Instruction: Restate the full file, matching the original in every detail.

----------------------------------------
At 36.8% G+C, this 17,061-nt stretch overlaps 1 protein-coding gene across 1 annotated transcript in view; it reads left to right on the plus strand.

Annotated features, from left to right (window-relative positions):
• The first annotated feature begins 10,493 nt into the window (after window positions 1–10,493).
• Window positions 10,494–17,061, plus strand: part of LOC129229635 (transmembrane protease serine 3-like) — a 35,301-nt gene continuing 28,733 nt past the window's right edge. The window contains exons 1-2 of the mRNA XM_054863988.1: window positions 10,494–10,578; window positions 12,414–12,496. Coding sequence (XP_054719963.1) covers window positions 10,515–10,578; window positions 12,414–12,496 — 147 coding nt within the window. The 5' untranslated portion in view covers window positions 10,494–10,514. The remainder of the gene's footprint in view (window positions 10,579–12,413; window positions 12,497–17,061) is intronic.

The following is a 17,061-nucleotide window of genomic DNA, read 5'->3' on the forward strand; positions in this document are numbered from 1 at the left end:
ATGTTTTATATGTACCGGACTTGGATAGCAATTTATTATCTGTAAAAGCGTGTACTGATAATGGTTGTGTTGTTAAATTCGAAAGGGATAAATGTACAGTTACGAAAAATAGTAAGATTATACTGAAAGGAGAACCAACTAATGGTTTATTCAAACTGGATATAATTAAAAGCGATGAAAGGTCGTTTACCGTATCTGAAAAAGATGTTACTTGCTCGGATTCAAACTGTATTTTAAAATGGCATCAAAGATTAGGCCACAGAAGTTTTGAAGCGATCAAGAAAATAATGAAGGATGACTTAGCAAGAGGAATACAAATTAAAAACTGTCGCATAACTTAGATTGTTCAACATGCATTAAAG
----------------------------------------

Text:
At 36.8% G+C, this 17,061-nt stretch overlaps 1 protein-coding gene across 1 annotated transcript in view; it reads left to right on the plus strand.

Annotated features, from left to right (window-relative positions):
• The first annotated feature begins 10,493 nt into the window (after window positions 1–10,493).
• Window positions 10,494–17,061, plus strand: part of LOC129229635 (transmembrane protease serine 3-like) — a 35,301-nt gene continuing 28,733 nt past the window's right edge. The window contains exons 1-2 of the mRNA XM_054863988.1: window positions 10,494–10,578; window positions 12,414–12,496. Coding sequence (XP_054719963.1) covers window positions 10,515–10,578; window positions 12,414–12,496 — 147 coding nt within the window. The 5' untranslated portion in view covers window positions 10,494–10,514. The remainder of the gene's footprint in view (window positions 10,579–12,413; window positions 12,497–17,061) is intronic.

The following is a 17,061-nucleotide window of genomic DNA, read 5'->3' on the forward strand; positions in this document are numbered from 1 at the left end:
ATGTTTTATATGTACCGGACTTGGATAGCAATTTATTATCTGTAAAAGCGTGTACTGATAATGGTTGTGTTGTTAAATTCGAAAGGGATAAATGTACAGTTACGAAAAATAGTAAGATTATACTGAAAGGAGAACCAACTAATGGTTTATTCAAACTGGATATAATTAAAAGCGATGAAAGGTCGTTTACCGTATCTGAAAAAGATGTTACTTGCTCGGATTCAAACTGTATTTTAAAATGGCATCAAAGATTAGGCCACAGAAGTTTTGAAGCGATCAAGAAAATAATGAAGGATGACTTAGCAAGAGGAATACAAATTAAAAACTGTCGCATAACTTAGATTGTTCAACATGCATTAAAG